The due diligence process should allow you to build a profile and pick individuals who are likely to become successful franchisees, and in the process identify riskier options and develop a plan to avoid the serious risks of entering into a franchise agreement with individuals who are not the right fit for your model.

Prepare a franchisee profile, identify what you require in an investor and keep that your focus. Your business is not for everyone and it’s your duty to identify who you feel matches the profile of a franchisee best suited to be in your network.

You can also use this process to build trust and rapport with your investors, learn about them and find out what their motivations are – this is the very start of what hopefully will become a very successful ongoing business relationship.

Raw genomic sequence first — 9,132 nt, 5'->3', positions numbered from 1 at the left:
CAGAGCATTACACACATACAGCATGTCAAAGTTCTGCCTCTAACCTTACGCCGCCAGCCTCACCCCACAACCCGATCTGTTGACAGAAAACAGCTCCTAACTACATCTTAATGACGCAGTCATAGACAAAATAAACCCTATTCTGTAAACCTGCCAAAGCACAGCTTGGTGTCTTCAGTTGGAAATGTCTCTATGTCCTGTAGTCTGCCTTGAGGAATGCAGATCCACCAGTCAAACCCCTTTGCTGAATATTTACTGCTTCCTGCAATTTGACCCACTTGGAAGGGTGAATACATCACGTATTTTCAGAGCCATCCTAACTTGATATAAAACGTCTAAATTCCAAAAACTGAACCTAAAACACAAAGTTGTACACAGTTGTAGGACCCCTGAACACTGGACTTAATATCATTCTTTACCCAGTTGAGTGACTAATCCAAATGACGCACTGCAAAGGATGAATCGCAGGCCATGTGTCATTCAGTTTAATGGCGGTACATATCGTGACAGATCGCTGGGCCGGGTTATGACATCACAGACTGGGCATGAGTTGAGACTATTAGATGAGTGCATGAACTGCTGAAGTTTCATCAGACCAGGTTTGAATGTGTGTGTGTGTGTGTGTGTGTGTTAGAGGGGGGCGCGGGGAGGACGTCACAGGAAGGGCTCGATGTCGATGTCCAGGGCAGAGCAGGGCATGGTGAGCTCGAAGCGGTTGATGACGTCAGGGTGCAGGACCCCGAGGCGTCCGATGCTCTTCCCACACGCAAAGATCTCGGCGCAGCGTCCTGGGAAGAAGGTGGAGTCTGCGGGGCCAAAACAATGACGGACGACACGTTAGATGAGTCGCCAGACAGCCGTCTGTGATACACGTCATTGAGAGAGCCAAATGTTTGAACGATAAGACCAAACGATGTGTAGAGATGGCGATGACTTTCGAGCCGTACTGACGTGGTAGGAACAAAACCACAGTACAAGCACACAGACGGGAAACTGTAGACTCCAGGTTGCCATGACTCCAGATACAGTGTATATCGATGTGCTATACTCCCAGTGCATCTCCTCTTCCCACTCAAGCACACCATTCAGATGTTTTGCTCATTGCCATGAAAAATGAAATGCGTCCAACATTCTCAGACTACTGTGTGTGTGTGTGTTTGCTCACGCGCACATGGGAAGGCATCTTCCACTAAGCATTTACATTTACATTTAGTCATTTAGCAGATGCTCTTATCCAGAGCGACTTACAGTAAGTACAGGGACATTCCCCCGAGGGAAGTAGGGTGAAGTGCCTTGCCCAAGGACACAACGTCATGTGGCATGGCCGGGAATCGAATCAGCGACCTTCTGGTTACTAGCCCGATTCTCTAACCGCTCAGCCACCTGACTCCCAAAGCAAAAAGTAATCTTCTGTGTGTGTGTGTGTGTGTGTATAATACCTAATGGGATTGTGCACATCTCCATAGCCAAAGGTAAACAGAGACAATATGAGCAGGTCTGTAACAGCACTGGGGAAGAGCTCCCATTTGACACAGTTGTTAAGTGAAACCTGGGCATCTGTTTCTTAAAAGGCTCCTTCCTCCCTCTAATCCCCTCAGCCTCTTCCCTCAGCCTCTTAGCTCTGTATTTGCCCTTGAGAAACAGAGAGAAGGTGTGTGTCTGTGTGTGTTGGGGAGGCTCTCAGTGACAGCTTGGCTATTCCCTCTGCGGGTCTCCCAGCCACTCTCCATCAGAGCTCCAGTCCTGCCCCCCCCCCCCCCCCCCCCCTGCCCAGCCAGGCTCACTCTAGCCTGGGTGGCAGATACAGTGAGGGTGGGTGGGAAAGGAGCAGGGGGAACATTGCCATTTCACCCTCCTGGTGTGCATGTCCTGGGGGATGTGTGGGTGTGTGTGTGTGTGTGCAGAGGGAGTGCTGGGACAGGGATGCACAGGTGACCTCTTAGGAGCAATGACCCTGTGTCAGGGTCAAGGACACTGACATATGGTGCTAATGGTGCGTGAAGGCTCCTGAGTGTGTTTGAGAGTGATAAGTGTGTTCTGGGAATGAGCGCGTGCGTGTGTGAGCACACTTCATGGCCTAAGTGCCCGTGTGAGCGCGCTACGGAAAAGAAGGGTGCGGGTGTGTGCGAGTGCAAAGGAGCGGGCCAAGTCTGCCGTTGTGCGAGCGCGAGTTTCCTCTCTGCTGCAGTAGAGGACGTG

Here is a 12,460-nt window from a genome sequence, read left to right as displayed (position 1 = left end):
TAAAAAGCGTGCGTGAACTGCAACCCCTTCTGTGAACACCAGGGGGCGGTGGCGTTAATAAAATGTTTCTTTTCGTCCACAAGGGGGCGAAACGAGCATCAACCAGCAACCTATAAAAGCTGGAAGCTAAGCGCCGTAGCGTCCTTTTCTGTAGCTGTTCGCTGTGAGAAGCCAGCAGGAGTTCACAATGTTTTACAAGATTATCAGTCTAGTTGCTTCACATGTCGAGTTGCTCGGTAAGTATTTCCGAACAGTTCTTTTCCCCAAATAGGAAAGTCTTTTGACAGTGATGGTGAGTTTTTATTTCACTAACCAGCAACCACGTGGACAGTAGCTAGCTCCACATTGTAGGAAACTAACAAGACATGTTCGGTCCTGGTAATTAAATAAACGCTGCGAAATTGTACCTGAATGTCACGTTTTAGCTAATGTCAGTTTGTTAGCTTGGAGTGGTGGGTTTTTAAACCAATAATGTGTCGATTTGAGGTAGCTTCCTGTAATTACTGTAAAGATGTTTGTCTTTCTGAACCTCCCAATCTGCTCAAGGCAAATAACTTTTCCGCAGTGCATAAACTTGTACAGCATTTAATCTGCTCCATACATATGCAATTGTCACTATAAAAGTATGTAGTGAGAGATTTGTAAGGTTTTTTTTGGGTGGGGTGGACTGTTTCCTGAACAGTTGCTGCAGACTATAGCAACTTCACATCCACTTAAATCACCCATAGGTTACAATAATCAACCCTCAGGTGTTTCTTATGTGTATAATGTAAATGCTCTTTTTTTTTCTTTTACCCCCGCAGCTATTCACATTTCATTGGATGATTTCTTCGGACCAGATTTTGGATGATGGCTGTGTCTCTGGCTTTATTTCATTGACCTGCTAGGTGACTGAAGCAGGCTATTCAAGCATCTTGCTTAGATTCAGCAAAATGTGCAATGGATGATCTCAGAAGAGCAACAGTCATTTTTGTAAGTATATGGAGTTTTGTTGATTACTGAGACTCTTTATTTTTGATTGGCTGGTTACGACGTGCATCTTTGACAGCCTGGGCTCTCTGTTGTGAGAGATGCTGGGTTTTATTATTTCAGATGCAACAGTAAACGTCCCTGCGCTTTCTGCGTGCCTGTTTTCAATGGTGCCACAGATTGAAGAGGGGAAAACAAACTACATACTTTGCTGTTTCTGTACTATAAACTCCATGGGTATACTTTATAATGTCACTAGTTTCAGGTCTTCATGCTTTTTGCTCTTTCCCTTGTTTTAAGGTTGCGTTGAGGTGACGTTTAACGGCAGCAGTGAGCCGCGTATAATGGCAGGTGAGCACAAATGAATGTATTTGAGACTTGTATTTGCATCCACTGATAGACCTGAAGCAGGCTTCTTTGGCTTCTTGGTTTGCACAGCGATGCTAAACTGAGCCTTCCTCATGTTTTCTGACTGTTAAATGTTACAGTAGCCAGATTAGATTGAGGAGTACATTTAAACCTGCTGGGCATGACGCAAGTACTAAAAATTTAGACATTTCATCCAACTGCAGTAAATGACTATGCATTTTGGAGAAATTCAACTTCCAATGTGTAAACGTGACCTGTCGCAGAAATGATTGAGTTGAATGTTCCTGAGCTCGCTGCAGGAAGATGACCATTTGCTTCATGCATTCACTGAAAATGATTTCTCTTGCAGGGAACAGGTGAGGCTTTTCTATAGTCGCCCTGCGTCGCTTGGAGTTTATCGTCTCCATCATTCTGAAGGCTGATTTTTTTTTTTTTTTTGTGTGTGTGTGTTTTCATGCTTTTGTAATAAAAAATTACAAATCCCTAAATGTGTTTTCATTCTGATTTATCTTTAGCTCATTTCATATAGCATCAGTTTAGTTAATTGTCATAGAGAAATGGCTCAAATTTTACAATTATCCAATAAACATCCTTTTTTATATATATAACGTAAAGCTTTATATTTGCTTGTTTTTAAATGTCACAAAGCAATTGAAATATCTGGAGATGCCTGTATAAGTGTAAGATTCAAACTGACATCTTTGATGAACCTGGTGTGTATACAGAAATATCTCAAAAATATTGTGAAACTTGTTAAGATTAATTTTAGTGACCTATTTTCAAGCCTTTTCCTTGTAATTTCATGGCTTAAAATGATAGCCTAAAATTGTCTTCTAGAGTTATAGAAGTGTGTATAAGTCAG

Miss the previous article in our A–Z franchising guide? Go back and read “C for Coaching“. 

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David Burton is the communications executive at ServiceMaster, one of the UK’s longest established and largest multi-brand franchisors. With a background in public relations, he provides communications support to the 350+ ServiceMaster franchises and is an advocate for franchising as a proven route to business success.